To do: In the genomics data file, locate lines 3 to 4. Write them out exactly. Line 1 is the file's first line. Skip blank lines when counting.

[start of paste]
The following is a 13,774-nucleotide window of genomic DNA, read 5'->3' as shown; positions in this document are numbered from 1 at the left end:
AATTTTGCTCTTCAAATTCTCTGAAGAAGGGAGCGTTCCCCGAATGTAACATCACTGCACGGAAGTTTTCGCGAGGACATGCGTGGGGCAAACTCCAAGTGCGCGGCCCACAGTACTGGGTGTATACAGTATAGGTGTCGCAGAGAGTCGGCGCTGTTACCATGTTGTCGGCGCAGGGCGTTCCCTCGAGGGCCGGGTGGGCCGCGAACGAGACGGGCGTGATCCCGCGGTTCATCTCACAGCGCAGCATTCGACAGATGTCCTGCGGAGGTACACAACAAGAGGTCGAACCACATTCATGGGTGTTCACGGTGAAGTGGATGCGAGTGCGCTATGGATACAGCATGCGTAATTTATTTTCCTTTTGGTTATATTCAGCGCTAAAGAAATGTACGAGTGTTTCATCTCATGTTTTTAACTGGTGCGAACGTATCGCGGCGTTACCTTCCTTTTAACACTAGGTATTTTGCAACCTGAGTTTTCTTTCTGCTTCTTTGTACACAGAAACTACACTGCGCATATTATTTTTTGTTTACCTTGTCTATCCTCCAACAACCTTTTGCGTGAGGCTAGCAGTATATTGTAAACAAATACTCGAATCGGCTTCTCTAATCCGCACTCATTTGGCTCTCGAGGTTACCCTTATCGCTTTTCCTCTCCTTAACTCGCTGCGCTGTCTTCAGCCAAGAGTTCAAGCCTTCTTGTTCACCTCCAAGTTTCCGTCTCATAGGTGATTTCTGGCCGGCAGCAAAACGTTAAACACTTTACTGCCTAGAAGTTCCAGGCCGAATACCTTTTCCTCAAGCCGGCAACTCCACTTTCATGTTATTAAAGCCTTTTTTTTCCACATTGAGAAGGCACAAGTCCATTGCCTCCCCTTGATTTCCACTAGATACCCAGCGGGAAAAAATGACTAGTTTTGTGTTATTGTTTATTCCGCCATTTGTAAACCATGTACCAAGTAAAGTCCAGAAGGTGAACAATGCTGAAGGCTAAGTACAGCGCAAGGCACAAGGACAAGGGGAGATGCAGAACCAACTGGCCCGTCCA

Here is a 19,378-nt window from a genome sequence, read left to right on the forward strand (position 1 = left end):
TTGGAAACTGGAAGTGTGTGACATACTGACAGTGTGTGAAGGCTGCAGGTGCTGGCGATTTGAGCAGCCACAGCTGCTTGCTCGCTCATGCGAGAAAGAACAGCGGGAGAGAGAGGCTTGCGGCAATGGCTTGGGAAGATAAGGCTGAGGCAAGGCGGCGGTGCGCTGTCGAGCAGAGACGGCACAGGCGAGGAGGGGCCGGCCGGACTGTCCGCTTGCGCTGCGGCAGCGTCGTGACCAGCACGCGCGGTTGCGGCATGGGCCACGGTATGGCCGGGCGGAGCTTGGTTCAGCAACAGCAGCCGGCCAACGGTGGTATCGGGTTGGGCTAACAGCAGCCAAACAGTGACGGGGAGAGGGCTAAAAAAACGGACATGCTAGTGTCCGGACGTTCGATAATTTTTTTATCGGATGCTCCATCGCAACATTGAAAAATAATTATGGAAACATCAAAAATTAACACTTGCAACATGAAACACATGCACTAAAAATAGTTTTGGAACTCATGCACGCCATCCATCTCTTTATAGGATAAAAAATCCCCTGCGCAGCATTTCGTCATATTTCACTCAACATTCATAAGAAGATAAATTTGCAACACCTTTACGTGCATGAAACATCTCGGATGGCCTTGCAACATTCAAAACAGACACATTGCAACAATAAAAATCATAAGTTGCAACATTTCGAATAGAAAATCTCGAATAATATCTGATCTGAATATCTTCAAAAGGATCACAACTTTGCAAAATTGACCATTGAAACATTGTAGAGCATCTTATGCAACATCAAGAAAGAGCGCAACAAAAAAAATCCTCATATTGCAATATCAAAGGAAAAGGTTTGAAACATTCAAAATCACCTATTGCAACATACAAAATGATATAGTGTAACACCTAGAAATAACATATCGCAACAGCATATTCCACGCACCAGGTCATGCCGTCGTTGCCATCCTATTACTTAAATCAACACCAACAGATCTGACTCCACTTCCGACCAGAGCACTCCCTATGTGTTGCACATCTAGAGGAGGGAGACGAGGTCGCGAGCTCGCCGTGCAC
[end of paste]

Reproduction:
Here is a 19,378-nt window from a genome sequence, read left to right on the forward strand (position 1 = left end):
TTGGAAACTGGAAGTGTGTGACATACTGACAGTGTGTGAAGGCTGCAGGTGCTGGCGATTTGAGCAGCCACAGCTGCTTGCTCGCTCATGCGAGAAAGAACAGCGGGAGAGAGAGGCTTGCGGCAATGGCTTGGGAAGATAAGGCTGAGGCAAGGCGGCGGTGCGCTGTCGAGCAGAGACGGCACAGGCGAGGAGGGGCCGGCCGGACTGTCCGCTTGCGCTGCGGCAGCGTCGTGACCAGCACGCGCGGTTGCGGCATGGGCCACGGTATGGCCGGGCGGAGCTTGGTTCAGCAACAGCAGCCGGCCAACGGTGGTATCGGGTTGGGCTAACAGCAGCCAAACAGTGACGGGGAGAGGGCTAAAAAAACGGACATGCTAGTGTCCGGACGTTCGATAATTTTTTTATCGGATGCTCCATCGCAACATTGAAAAATAATTATGGAAACATCAAAAATTAACACTTGCAACATGAAACACATGCACTAAAAATAGTTTTGGAACTCATGCACGCCATCCATCTCTTTATAGGATAAAAAATCCCCTGCGCAGCATTTCGTCATATTTCACTCAACATTCATAAGAAGATAAATTTGCAACACCTTTACGTGCATGAAACATCTCGGATGGCCTTGCAACATTCAAAACAGACACATTGCAACAATAAAAATCATAAGTTGCAACATTTCGAATAGAAAATCTCGAATAATATCTGATCTGAATATCTTCAAAAGGATCACAACTTTGCAAAATTGACCATTGAAACATTGTAGAGCATCTTATGCAACATCAAGAAAGAGCGCAACAAAAAAAATCCTCATATTGCAATATCAAAGGAAAAGGTTTGAAACATTCAAAATCACCTATTGCAACATACAAAATGATATAGTGTAACACCTAGAAATAACATATCGCAACAGCATATTCCACGCACCAGGTCATGCCGTCGTTGCCATCCTATTACTTAAATCAACACCAACAGATCTGACTCCACTTCCGACCAGAGCACTCCCTATGTGTTGCACATCTAGAGGAGGGAGACGAGGTCGCGAGCTCGCCGTGCAC